To avoid forgetting anything, I wrote up a list, each item in itself proving to be a journey. These journeys all connected with technology.  I needed a structure, something I could see, refer to, add to, (things kept slipping my mind…so much going on) and as each item was actioned, I wanted to see it marked up as ‘started’, or, scored through as ‘done’.

I deal with security updates as soon as I am alerted.  I also scan my system to see if I’m all up-to-date. I can mark that one as…….  Continuing task – done for now.

A friend seems to have disappeared off my radar.  An email I sent about a month ago has not been returned, I think this might be good; but, her home phone number no longer connects.  She was treated for a serious illness a few years ago.  An internet search brings up old information.  Inside, I am on an emotional roller coaster. I mark this search as ‘started’, (journey to be continued).

Ransom malware has caused major, major, seizures of computer data, disrupting  UK  Health Services and many business systems.  It’s a concerted worldwide attack.  Technology and security experts talk about maintaining the security and integrity of computer operating systems.  An important security patch was available from March.  What the circumstances may tell us is, that this is too complex an event to be resolved by a concrete answer. This is marked ‘Stay Aware’

Try as hard as I might, sending a money gift securely to a new baby,  living abroad,  has proved exasperating. There’s no obvious reason given to me from a list of possibilities suggested by the company.   Mum sends  new information.  But, the website continues to stop the transaction.  However, because the latest information is correct, the company can tell me that there is a security issue with the account to which I am trying to send the gift.  Keeping the link closed is protecting accounts from potentially being compromised, including mine.  Wow! Am I glad of that!  What a journey this one is.   Task marked ‘Started’     (… problematic).




So far:

We’ve had external storm damage to the house, a rogue storm that came through between Doris and Ewan; reparation work costing lots of money is weather dependent. We wait.

P1000459 A pair of Fulmars

My microwave failed two weeks before its manufacturers’  one year warranty expired.  Getting this unwieldy appliance to the service department is  a story in itself. It exhausted us. Upon discovering the failure was due to a known manufacturing fault, which included a range of appliances from a specific production line, all requiring modification, I asked for a new replacement.  It arrived this week.-1

Next,  my three and a half months old monitor crashed. A bit of problem solving, moving plugs into different sockets, brought the monitor back to life and it gave me a crash report. It was okay for a couple of days, then went blank several times in one morning, followed by what looked like the mother of all crashes. Problem solving didn’t work this time. While speaking to the Technical Help department a couple of hours later, telling the lady how dead the monitor was, the screen burst into life!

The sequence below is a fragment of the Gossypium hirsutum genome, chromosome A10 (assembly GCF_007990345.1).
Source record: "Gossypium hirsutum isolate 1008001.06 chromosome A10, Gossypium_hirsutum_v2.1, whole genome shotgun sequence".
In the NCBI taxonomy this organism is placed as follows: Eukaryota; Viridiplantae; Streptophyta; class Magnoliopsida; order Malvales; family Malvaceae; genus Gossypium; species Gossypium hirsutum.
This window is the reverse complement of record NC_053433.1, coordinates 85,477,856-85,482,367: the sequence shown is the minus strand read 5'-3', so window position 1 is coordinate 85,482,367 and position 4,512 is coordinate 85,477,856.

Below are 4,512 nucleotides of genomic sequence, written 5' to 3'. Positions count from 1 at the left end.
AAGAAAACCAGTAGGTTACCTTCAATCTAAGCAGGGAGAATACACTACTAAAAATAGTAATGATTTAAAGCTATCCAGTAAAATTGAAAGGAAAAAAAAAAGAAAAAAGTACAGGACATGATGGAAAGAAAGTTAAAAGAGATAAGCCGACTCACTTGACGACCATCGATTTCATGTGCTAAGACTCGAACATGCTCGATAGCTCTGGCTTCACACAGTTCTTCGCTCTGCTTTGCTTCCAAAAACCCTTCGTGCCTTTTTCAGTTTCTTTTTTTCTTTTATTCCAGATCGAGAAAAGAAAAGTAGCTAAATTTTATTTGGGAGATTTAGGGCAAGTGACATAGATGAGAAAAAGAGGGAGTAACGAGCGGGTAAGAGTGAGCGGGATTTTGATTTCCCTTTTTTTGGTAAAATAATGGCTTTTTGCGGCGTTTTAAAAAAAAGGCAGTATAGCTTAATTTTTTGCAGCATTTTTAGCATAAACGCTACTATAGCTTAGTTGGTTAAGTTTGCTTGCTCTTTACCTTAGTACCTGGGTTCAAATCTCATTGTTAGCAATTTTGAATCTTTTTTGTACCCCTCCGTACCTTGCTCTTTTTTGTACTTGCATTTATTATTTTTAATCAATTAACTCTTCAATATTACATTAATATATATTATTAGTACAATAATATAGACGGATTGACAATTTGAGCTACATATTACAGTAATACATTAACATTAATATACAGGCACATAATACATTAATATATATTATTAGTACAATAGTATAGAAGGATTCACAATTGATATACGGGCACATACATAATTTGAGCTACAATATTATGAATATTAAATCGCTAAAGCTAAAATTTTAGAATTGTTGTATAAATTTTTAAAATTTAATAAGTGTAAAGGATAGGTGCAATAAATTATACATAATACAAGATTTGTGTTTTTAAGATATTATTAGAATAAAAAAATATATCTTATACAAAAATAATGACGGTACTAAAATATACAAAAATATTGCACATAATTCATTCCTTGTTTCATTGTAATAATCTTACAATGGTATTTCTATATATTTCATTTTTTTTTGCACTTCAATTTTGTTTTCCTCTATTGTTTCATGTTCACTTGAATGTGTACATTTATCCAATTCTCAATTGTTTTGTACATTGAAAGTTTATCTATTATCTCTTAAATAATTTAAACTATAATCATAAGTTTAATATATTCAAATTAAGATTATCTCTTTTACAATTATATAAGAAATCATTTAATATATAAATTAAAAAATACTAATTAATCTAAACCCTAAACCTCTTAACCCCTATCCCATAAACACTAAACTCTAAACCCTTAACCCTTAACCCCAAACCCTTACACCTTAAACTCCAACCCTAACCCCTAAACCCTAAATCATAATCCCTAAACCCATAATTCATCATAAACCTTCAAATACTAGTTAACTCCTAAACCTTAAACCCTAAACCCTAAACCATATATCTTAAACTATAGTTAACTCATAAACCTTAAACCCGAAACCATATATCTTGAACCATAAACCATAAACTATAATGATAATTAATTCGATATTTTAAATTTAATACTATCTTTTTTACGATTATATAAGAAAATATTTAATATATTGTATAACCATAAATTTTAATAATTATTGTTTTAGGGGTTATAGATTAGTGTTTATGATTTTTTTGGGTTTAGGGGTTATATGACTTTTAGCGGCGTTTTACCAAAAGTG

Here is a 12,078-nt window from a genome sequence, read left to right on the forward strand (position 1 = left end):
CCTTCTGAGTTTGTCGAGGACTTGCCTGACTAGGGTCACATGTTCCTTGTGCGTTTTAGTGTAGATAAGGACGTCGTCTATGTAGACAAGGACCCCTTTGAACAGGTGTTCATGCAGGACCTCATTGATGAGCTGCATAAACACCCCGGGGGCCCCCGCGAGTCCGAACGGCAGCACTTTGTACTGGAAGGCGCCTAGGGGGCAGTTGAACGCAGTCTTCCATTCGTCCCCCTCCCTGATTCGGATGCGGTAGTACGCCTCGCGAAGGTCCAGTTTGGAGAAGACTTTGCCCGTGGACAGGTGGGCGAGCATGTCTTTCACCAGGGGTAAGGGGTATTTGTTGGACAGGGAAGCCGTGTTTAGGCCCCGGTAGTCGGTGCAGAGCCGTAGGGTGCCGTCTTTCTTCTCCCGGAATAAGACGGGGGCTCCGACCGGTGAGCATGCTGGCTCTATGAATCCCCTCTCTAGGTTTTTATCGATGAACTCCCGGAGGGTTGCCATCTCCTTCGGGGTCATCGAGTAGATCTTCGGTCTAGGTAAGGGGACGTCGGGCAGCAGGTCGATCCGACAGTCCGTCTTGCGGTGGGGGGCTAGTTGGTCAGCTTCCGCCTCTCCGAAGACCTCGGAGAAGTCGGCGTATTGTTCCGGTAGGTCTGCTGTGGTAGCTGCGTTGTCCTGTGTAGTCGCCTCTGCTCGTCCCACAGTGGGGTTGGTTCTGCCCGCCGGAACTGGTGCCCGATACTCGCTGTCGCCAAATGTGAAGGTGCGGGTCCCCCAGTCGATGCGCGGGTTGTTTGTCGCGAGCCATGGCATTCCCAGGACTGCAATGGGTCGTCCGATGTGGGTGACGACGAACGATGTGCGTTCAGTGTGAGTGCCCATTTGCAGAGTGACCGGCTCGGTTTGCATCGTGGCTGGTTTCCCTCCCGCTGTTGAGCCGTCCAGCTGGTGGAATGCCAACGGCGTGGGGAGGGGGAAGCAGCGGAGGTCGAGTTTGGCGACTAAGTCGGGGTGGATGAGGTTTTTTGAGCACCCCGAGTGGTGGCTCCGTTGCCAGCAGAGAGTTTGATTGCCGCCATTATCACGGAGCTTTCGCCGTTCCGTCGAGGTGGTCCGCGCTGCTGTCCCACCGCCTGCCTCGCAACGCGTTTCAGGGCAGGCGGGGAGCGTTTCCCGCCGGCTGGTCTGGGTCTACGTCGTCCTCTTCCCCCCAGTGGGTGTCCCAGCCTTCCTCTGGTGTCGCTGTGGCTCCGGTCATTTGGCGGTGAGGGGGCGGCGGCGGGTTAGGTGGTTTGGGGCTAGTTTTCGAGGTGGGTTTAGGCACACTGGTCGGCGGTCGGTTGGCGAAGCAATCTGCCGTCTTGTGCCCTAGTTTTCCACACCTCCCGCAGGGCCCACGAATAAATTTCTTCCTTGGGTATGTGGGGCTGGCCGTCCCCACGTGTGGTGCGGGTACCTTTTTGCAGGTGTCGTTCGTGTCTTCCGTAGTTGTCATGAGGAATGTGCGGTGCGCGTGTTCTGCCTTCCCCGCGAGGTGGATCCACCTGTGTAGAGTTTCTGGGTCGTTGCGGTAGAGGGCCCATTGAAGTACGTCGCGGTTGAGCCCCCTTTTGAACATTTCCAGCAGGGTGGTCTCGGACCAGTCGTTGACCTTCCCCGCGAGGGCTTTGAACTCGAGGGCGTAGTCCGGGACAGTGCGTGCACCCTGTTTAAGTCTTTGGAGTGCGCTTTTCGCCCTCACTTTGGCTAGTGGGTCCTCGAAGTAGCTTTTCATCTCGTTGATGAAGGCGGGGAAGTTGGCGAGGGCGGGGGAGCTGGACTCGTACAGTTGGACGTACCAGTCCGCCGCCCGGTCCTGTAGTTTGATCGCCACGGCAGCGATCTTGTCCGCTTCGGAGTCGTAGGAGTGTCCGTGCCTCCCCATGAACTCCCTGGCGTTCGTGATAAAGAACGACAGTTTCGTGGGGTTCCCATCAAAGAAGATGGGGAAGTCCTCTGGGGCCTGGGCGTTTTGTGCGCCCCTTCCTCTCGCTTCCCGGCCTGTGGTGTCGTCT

The conversation then went like this…… her“Monitors don’t give messages. it must something to do with your computing equipment”. 

I wished I’d taken a screen shot of the message.  More chatting  followed about the symptoms and pathology of the sick monitor…

her-  Could I try a different HDMI cable. (Everyone has a spare one of those…NOT!)  I have just the one available, the one that was supplied with the monitor. 

monitor-ok-iconBack to the store service department the monitor went. I couldn’t dismantle the base from the screen single-handed.  I ended up cradling the monitor in one arm and also carrying the box. The service department lady and I performed a tug-of-war and separated the bits so the monitor could be re-packed.

The really nice bit.…..without a mention of inconvenience, loss of computer use, or anything similar, I was offered the loan of a spare old monitor, with which to keep going. It was “doing nothing”, sitting on the shelf gathering dust.  An HDMI cable was located for me to use. I had not brought mine, but in any case it was agreed a test run with my own cable connected to their monitor would be useful. This way, I have HDMI cable back -up, should it be needed.



I was having a phone chat  with a very happy sounding lady called Kelly in the  telephone accounts department.  A couple of messages had attracted a surcharge as picture messages and I could not understand why. There was not a modicum of a picture in sight in either one, not even an emoticon.  I read the two messages to her and counted the digits in one of the them – fifty-five, (160 is the text limit).   Kelly just couldn’t understand it… I checked my settings, all okay there.

As I still had the messages and could account for what they were, she agreed a refund to my account, then added with a sigh;

I hate smart phones, they’re getting too smart for me!” 



Recently, two companies that have widespread businesses, which hold enormous databases of customer information, managed by third parties, have had their information databases compromised, dare I say it, by hackers. The emails informing customers of this uncomfortable truth, though not the same, do have much the same terms of conciliation and flavour of apology. It might be difficult to vary too much, a straightforward every day style of vocabulary in a potentially worrying message. In both cases, access was, we are informed, solely to email addresses.

The first company carefully stated that payment and financial information had not been accessed or compromised in any way. There is no suggestion that there was anything more than an uncovering of email addresses with the latest problem. We may, the advisory email warns, receive unwanted emails.

The first company that sent notification to its customers about the breach of confidentiality, approximately a month ago, followed up with a reassuring email, assuring customers that there really was tight security with financial information and that it was held in a separate and different database storage facility.

The newest advice, so far, is only about access to email addresses. Both organisations named their database management company. Does naming the ‘culprit’ make it easier, I wonder, for the contractor to appear to be less responsible?